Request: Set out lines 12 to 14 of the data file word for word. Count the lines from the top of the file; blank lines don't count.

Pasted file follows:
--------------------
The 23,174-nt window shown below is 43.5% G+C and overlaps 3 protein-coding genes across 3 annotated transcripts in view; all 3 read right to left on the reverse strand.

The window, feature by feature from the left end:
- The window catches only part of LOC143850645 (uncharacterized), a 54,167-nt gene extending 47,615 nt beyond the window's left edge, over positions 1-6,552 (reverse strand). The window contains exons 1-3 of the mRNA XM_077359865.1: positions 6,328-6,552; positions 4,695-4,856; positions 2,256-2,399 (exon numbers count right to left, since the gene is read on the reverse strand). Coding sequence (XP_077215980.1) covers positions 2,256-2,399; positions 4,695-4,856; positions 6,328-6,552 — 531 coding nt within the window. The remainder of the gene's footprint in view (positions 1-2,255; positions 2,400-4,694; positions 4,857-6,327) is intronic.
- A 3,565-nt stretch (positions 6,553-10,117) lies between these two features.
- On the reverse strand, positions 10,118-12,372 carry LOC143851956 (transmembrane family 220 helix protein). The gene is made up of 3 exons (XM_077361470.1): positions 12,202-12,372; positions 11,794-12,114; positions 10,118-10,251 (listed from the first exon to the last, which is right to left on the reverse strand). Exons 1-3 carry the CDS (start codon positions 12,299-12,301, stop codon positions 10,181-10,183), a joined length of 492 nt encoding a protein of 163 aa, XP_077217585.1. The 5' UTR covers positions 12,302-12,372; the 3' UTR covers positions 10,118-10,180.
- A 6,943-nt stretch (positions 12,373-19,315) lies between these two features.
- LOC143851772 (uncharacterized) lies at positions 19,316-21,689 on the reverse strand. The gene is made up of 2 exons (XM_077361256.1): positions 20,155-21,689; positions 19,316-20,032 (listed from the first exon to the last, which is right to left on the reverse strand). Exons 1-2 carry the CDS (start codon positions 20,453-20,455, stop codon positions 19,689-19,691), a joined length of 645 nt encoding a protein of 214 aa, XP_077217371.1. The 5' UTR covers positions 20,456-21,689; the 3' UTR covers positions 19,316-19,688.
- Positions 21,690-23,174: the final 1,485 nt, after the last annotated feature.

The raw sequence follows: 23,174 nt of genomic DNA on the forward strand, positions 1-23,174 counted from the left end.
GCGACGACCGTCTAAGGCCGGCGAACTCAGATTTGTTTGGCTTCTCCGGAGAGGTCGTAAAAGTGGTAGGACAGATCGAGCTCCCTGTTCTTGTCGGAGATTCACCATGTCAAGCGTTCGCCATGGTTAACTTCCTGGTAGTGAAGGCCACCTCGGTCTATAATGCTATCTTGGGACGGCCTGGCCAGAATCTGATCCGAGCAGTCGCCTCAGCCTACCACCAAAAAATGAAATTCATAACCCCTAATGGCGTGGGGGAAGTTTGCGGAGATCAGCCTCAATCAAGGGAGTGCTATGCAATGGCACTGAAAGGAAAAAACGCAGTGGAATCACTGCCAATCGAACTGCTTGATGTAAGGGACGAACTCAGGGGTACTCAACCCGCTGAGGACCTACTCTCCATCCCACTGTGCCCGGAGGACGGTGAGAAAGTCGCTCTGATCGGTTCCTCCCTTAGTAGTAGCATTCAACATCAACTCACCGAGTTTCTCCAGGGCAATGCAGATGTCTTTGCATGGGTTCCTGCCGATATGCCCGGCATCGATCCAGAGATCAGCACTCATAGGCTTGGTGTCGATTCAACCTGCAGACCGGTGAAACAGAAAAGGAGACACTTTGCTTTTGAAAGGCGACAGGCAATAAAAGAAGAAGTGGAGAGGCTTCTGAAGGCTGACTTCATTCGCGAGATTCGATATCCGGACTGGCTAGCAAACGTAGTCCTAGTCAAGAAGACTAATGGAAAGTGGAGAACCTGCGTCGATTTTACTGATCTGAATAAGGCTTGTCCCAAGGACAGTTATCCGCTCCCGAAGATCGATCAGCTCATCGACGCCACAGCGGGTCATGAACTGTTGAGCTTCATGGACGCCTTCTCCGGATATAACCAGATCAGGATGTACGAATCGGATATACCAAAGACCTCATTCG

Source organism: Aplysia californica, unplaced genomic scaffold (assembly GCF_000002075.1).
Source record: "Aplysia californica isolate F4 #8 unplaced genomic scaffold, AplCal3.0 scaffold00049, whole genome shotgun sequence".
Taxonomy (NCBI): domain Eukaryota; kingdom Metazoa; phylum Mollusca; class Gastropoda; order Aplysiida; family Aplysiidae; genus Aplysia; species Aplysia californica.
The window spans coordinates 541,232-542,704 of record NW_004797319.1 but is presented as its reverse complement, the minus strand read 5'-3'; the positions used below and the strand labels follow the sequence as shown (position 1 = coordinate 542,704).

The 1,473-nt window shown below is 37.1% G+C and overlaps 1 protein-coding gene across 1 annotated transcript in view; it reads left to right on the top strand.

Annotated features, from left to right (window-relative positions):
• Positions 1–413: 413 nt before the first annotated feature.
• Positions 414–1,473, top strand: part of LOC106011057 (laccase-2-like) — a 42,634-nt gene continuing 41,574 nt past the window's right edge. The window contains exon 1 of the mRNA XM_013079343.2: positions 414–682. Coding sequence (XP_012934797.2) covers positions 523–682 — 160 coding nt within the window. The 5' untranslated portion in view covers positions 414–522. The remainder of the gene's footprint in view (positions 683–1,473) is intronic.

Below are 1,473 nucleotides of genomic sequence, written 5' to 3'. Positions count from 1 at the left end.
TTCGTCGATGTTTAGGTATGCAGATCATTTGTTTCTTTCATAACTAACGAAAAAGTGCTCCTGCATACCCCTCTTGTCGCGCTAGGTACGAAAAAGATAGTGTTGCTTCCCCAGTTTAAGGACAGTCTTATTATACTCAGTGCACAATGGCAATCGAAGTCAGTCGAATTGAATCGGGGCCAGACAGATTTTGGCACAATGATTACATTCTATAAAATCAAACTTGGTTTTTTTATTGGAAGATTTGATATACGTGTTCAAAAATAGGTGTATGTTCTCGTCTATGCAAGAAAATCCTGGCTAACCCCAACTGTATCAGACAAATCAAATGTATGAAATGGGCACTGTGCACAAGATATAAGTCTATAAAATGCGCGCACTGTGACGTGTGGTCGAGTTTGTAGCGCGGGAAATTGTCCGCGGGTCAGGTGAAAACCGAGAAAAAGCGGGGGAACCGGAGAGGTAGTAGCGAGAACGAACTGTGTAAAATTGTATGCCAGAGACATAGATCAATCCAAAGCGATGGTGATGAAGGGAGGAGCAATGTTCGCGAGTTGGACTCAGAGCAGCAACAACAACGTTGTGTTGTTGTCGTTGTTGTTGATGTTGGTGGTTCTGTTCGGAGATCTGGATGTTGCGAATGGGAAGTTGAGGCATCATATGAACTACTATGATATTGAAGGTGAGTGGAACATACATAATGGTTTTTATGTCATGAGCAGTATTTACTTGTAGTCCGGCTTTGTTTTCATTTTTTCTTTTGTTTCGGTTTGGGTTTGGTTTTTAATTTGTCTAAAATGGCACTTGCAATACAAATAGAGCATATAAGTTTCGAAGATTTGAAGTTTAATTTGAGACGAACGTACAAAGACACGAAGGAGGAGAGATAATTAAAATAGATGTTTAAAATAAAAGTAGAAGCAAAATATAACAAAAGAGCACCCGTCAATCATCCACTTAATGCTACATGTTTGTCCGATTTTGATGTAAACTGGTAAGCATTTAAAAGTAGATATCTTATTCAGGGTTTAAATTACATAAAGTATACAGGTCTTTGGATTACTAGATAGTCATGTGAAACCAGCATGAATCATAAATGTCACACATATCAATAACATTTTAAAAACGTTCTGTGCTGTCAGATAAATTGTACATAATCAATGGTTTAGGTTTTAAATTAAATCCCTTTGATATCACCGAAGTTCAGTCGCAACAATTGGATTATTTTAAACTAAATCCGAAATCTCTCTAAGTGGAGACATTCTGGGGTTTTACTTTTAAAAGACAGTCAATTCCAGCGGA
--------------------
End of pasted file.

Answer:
Source record: "Aplysia californica isolate F4 #8 unplaced genomic scaffold, AplCal3.0 scaffold00049, whole genome shotgun sequence".
Taxonomy (NCBI): domain Eukaryota; kingdom Metazoa; phylum Mollusca; class Gastropoda; order Aplysiida; family Aplysiidae; genus Aplysia; species Aplysia californica.
The window spans coordinates 541,232-542,704 of record NW_004797319.1 but is presented as its reverse complement, the minus strand read 5'-3'; the positions used below and the strand labels follow the sequence as shown (position 1 = coordinate 542,704).